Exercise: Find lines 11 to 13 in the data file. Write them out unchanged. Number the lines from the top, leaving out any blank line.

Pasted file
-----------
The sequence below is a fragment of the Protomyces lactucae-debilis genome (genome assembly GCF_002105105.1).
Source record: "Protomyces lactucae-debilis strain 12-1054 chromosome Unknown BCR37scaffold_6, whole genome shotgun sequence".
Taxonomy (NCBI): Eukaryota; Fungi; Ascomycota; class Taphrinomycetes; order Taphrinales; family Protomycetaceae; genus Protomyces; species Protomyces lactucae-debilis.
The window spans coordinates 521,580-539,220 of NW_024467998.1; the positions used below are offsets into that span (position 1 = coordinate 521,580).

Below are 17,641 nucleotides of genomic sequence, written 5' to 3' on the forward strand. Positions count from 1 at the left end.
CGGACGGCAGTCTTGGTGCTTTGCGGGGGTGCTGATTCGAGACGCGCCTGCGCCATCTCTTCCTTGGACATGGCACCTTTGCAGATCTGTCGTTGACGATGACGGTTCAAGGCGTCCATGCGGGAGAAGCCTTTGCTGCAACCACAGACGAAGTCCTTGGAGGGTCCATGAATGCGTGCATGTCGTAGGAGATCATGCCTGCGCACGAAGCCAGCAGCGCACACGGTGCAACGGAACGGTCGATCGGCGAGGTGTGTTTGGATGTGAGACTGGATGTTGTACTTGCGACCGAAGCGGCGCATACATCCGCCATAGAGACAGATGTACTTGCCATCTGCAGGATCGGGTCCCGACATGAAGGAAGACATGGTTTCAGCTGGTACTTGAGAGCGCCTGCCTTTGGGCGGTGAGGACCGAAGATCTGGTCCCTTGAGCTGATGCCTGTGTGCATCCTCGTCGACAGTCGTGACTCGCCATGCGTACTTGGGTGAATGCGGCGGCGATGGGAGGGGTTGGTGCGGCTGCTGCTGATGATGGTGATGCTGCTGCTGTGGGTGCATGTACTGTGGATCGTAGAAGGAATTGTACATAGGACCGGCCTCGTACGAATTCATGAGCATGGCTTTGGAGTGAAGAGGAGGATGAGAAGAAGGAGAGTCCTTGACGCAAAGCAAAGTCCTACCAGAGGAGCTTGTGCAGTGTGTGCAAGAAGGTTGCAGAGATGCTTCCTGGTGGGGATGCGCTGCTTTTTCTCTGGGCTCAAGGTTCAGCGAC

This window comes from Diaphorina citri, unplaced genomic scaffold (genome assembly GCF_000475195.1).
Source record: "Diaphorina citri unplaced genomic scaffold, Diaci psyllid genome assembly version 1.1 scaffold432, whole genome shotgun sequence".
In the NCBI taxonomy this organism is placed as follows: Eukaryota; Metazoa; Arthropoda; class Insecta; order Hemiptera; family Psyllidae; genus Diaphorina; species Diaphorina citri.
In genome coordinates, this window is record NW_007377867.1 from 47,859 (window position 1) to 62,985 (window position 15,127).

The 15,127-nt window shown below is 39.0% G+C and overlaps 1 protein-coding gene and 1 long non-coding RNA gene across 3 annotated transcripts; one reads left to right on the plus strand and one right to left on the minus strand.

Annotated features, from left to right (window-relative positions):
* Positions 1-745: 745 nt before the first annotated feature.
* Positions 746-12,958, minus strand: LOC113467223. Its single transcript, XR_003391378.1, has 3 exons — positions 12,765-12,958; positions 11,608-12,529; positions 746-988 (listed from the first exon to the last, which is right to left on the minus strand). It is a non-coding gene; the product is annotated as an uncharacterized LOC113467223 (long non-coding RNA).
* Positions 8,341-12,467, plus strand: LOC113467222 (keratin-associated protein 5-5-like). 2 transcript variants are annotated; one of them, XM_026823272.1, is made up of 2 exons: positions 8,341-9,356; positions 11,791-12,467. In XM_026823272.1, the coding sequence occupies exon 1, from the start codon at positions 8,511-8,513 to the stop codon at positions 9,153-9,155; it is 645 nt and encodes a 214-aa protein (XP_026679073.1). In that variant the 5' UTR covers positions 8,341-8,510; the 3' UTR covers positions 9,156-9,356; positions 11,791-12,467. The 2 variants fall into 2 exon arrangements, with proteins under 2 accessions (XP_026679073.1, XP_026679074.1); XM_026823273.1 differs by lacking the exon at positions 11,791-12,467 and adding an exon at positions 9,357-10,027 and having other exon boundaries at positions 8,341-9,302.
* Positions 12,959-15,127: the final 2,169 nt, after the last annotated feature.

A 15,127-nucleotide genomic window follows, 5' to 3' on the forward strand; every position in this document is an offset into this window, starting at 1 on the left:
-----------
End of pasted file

The 15,127-nt window shown below is 39.0% G+C and overlaps 1 protein-coding gene and 1 long non-coding RNA gene across 3 annotated transcripts; one reads left to right on the plus strand and one right to left on the minus strand.

Annotated features, from left to right (window-relative positions):
* Positions 1-745: 745 nt before the first annotated feature.